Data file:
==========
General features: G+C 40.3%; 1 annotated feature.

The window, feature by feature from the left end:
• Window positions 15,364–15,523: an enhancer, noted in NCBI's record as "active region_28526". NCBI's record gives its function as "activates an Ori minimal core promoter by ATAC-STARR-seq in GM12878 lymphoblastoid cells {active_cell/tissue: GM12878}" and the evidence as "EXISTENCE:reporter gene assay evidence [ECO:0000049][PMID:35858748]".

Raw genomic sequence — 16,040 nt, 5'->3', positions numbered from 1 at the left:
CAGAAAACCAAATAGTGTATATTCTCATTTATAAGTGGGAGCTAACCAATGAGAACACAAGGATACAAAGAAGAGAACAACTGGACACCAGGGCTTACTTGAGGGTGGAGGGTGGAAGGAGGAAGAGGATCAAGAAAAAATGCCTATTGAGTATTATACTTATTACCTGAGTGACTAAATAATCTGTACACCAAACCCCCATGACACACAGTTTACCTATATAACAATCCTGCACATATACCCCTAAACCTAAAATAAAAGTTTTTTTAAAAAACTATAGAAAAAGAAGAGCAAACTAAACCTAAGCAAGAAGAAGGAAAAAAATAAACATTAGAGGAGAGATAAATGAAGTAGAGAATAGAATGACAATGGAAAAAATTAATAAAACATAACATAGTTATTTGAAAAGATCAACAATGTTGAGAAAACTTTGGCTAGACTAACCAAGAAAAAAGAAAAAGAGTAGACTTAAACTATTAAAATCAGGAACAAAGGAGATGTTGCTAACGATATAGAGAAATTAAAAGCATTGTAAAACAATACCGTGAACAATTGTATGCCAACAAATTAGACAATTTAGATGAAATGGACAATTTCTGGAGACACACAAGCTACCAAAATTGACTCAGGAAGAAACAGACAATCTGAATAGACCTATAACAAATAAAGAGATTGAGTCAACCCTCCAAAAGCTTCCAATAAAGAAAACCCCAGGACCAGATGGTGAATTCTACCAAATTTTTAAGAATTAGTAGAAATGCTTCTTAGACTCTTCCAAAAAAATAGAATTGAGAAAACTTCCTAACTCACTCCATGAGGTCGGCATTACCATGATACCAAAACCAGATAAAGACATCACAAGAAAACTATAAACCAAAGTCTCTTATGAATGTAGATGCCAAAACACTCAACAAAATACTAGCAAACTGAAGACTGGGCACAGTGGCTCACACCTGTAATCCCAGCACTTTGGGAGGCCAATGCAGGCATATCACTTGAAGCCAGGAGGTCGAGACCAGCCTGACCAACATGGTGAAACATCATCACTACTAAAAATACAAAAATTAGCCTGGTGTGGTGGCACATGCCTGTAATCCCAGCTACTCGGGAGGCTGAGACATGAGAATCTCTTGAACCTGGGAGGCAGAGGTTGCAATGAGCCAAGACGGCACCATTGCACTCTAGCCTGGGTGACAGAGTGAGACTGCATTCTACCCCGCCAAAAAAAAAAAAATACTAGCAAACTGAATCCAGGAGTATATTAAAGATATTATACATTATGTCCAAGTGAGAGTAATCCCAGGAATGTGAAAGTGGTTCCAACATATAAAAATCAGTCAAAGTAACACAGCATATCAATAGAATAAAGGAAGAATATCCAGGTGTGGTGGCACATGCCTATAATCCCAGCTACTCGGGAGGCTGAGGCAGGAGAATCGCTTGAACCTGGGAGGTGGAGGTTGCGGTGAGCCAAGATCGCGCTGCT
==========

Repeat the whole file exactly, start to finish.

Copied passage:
General features: G+C 40.3%; 1 annotated feature.

The window, feature by feature from the left end:
• Window positions 15,364–15,523: an enhancer, noted in NCBI's record as "active region_28526". NCBI's record gives its function as "activates an Ori minimal core promoter by ATAC-STARR-seq in GM12878 lymphoblastoid cells {active_cell/tissue: GM12878}" and the evidence as "EXISTENCE:reporter gene assay evidence [ECO:0000049][PMID:35858748]".

Raw genomic sequence — 16,040 nt, 5'->3', positions numbered from 1 at the left:
CAGAAAACCAAATAGTGTATATTCTCATTTATAAGTGGGAGCTAACCAATGAGAACACAAGGATACAAAGAAGAGAACAACTGGACACCAGGGCTTACTTGAGGGTGGAGGGTGGAAGGAGGAAGAGGATCAAGAAAAAATGCCTATTGAGTATTATACTTATTACCTGAGTGACTAAATAATCTGTACACCAAACCCCCATGACACACAGTTTACCTATATAACAATCCTGCACATATACCCCTAAACCTAAAATAAAAGTTTTTTTAAAAAACTATAGAAAAAGAAGAGCAAACTAAACCTAAGCAAGAAGAAGGAAAAAAATAAACATTAGAGGAGAGATAAATGAAGTAGAGAATAGAATGACAATGGAAAAAATTAATAAAACATAACATAGTTATTTGAAAAGATCAACAATGTTGAGAAAACTTTGGCTAGACTAACCAAGAAAAAAGAAAAAGAGTAGACTTAAACTATTAAAATCAGGAACAAAGGAGATGTTGCTAACGATATAGAGAAATTAAAAGCATTGTAAAACAATACCGTGAACAATTGTATGCCAACAAATTAGACAATTTAGATGAAATGGACAATTTCTGGAGACACACAAGCTACCAAAATTGACTCAGGAAGAAACAGACAATCTGAATAGACCTATAACAAATAAAGAGATTGAGTCAACCCTCCAAAAGCTTCCAATAAAGAAAACCCCAGGACCAGATGGTGAATTCTACCAAATTTTTAAGAATTAGTAGAAATGCTTCTTAGACTCTTCCAAAAAAATAGAATTGAGAAAACTTCCTAACTCACTCCATGAGGTCGGCATTACCATGATACCAAAACCAGATAAAGACATCACAAGAAAACTATAAACCAAAGTCTCTTATGAATGTAGATGCCAAAACACTCAACAAAATACTAGCAAACTGAAGACTGGGCACAGTGGCTCACACCTGTAATCCCAGCACTTTGGGAGGCCAATGCAGGCATATCACTTGAAGCCAGGAGGTCGAGACCAGCCTGACCAACATGGTGAAACATCATCACTACTAAAAATACAAAAATTAGCCTGGTGTGGTGGCACATGCCTGTAATCCCAGCTACTCGGGAGGCTGAGACATGAGAATCTCTTGAACCTGGGAGGCAGAGGTTGCAATGAGCCAAGACGGCACCATTGCACTCTAGCCTGGGTGACAGAGTGAGACTGCATTCTACCCCGCCAAAAAAAAAAAAATACTAGCAAACTGAATCCAGGAGTATATTAAAGATATTATACATTATGTCCAAGTGAGAGTAATCCCAGGAATGTGAAAGTGGTTCCAACATATAAAAATCAGTCAAAGTAACACAGCATATCAATAGAATAAAGGAAGAATATCCAGGTGTGGTGGCACATGCCTATAATCCCAGCTACTCGGGAGGCTGAGGCAGGAGAATCGCTTGAACCTGGGAGGTGGAGGTTGCGGTGAGCCAAGATCGCGCTGCT